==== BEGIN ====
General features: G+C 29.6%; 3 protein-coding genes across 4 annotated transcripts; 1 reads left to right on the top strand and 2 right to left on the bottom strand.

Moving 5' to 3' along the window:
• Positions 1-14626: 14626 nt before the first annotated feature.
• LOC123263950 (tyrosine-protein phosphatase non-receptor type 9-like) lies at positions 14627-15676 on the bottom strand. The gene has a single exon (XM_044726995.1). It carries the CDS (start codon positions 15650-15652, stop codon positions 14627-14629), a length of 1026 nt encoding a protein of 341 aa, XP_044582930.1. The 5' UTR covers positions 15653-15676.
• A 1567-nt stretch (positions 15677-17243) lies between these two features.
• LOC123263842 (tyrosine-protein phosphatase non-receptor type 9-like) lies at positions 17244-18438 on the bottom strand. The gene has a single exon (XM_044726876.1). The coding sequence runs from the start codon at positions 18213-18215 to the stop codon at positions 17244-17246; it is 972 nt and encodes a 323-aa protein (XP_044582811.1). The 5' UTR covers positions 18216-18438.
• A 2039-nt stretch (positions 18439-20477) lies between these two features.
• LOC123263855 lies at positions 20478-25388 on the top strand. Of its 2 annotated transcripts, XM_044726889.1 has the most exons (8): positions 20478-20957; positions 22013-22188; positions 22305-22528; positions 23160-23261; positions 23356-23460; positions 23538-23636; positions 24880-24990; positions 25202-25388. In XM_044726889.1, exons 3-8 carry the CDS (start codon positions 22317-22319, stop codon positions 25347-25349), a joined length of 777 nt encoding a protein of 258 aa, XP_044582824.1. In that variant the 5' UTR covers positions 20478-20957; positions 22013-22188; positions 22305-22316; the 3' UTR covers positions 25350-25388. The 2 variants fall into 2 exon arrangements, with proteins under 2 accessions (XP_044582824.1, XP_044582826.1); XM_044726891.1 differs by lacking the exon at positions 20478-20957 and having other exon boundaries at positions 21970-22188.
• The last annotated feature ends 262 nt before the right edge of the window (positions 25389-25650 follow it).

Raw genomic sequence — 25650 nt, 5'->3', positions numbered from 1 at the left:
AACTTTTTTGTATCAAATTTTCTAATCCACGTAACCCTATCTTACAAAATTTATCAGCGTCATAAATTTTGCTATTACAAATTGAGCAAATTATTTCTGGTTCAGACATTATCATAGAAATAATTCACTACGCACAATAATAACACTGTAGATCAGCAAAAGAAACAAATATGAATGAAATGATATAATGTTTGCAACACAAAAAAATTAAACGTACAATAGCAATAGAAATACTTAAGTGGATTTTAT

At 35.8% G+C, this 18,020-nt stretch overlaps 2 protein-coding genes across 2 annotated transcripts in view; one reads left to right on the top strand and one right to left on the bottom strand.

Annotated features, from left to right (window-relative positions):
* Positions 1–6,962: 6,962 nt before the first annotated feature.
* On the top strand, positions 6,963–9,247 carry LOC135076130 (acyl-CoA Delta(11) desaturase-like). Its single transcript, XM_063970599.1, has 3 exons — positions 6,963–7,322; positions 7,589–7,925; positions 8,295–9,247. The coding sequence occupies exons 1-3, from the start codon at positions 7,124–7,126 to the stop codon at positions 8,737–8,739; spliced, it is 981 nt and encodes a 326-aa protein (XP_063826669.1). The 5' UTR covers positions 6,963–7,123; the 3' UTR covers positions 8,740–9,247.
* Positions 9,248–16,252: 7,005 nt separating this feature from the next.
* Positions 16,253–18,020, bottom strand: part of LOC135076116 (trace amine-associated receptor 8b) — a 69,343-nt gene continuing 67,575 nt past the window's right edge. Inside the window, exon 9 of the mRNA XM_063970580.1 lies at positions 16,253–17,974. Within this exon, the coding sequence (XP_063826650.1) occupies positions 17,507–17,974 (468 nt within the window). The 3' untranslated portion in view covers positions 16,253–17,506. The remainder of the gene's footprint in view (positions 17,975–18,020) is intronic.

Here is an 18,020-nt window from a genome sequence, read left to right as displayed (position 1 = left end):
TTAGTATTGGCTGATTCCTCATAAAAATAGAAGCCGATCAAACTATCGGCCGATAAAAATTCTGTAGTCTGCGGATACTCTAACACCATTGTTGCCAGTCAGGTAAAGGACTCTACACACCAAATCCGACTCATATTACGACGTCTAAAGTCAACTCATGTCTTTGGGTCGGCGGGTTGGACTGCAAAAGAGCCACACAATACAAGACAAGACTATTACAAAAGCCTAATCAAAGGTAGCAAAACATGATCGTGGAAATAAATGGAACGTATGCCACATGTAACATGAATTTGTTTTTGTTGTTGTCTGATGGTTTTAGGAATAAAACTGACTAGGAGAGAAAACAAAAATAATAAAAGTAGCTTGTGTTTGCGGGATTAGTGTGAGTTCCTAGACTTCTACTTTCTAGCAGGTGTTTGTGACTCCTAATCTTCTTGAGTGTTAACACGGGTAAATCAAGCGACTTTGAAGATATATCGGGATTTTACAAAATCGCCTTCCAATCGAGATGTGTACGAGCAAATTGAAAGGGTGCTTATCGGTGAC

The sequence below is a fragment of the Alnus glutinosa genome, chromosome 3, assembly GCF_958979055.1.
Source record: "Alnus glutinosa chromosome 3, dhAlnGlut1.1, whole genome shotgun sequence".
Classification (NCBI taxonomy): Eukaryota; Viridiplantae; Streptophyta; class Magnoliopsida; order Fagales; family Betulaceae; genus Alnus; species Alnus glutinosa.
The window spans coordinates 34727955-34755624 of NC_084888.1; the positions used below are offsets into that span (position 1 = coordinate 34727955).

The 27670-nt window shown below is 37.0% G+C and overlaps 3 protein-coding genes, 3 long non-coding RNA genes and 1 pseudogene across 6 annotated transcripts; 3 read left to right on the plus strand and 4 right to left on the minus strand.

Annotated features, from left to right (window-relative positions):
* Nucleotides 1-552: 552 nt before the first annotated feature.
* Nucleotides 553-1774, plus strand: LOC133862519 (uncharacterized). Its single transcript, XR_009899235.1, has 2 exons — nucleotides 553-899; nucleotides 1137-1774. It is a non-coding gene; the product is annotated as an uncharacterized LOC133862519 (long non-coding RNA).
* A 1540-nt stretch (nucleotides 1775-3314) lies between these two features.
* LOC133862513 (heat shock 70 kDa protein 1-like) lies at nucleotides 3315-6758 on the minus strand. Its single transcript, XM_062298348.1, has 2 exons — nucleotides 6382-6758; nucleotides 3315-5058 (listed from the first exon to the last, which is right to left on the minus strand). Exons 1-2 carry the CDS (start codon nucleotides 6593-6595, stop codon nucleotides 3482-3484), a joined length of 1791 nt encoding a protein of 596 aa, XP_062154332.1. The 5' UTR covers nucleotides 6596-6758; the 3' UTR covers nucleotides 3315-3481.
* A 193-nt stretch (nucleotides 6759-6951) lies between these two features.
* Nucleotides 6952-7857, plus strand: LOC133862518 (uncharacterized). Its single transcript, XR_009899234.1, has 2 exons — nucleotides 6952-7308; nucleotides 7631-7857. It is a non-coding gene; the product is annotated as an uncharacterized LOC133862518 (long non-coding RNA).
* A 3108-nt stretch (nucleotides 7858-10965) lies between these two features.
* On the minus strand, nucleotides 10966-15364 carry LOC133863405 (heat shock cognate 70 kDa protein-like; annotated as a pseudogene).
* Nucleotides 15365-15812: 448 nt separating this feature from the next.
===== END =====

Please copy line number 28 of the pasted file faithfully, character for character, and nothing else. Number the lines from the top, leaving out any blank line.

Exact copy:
* A 1540-nt stretch (nucleotides 1775-3314) lies between these two features.